When we came back for the showing itself, they let the first 10 validated tickets go in first, then the next 10, etc. We still had plenty of good seats to choose from when we got in, and we got a block pretty near the front. The theatre was soon full, and I could see no empty seats anywhere, so I believe it was sold out. The advertisements were mostly for French movies, so I felt like it's an "arts" theatre.

I had three main impressions of the movie itself:

There didn't seem to any real justification for the R rating. Though there were some gruesome images, they were the kind of thing regular TV news could include and they flashed by quickly enough. I think I'm rather squeamish about these things, but I was able to watch all of it.

There were no material errors of fact. I was listening very closely for ANY mistakes. This was not naive searching, but based on various reported criticisms of the movie, mostly from devout Busheviks who certainly seem to be quite sincere about wanting to find flaws in the movie. Having read their claims, I was listening very closely at those points--and I could not spot anything that supported their criticisms. The closest thing was in the section about the post-9/11 evacuation of the Bin Ladins, where Michael Moore juxtaposed the closed air space very closely--but the movie did not actually say when the Saudis first received their special permissions to get out of the US--and of course the REAL issue there and the REAL focus of the movie was on whether or not the Saudis should have been allowed special treatment in comparison to the other "suspicious" "Arabic" people who were rounded up and interrogated. Around 1/4 of the way into the movie, I actually thought I did hear a one-word mistake that I had never read about, but it was a minor item. Not sure if that's sufficient justification to go again next week when it opens in my local theater. Kind of expensive just to try to catch a one-word glitch. (However, I'm at least going to visit the theater to see how big the "pure" Japanese crowd is.)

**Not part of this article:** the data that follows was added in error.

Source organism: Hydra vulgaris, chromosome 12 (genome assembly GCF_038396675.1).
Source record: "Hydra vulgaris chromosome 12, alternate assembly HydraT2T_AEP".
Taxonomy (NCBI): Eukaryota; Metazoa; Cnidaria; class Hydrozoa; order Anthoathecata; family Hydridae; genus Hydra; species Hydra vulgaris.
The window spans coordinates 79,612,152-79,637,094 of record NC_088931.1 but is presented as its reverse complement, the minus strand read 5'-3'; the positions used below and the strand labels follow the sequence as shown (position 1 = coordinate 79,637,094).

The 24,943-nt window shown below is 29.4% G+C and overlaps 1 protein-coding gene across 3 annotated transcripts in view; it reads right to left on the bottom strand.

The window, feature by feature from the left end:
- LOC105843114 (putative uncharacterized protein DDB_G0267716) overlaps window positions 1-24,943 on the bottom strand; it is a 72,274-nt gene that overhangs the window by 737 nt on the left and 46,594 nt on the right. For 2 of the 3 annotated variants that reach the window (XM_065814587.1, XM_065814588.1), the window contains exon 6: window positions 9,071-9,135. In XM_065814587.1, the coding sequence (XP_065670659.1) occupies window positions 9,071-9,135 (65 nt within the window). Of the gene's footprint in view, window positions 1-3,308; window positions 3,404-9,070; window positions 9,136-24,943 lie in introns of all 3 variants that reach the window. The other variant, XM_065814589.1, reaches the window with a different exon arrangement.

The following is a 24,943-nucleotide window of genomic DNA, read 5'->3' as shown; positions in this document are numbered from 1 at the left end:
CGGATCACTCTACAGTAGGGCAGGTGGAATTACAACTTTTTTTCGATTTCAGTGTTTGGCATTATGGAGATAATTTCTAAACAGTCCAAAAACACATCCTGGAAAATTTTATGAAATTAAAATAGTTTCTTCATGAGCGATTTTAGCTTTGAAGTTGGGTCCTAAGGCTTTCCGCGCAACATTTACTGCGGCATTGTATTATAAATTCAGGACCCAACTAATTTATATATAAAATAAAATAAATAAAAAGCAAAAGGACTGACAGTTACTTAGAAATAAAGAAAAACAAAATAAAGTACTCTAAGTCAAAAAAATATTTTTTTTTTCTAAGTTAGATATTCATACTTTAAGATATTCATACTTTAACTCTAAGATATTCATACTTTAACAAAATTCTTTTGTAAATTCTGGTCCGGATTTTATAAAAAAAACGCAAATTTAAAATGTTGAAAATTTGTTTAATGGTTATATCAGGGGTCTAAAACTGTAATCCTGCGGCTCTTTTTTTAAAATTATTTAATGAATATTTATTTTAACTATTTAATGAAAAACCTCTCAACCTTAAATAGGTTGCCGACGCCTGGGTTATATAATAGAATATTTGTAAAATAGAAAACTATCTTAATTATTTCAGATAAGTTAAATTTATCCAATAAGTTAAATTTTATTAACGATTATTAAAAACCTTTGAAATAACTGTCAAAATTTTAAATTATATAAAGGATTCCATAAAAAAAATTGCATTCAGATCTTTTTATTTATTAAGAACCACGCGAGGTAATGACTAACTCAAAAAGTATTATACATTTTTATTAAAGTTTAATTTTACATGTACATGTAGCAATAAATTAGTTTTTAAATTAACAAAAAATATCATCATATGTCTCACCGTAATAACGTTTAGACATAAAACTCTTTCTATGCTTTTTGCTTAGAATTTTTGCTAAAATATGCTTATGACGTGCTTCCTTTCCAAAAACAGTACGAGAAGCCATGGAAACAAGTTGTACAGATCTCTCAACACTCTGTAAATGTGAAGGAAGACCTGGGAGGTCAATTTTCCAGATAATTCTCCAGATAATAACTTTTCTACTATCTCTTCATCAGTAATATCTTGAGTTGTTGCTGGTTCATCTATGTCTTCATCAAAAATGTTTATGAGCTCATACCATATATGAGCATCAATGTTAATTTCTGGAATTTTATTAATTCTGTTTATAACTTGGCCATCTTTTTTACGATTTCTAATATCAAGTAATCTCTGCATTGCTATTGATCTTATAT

Notwithstanding all of the noisy criticisms, it was a very balanced and even moderate documentary. It certainly mentioned a lot of the smoke around BushCo, and even showed a few of the fires, but it stuck quite ploddingly to the facts. It did ask a lot of really rude and pointed questions, but they all seemed to be questions for legitimate public discussion. Especially as regards the questions about the real justification or lack of justification for the Saddam-removal war, these are life-and-death questions that should have been answered much more definitively before anyone died. It's really hard for me to understand what all the violent criticism is about. Well, actually I think I sort of understand some of it, but it's a complicated question of push propaganda. When you ask questions and show the available evidence, some people will leap to conclusions--and in this case most of those conclusions are NOT favorable to Bush.

I did see a LOT of examples where the critics were willfully misinterpreting scenes from the movie. For example, there were a few pre-war scenes of life in Iraq, but nothing suggesting that there was any sort of Iraqi paradise under Saddam. It showed normal human beings living their normal lives--and they just happened to be Iraqi human beings. Michael Moore's obvious goal was to juxtapose those images against what ALWAYS happens in REAL war, which is that some innocent people also die.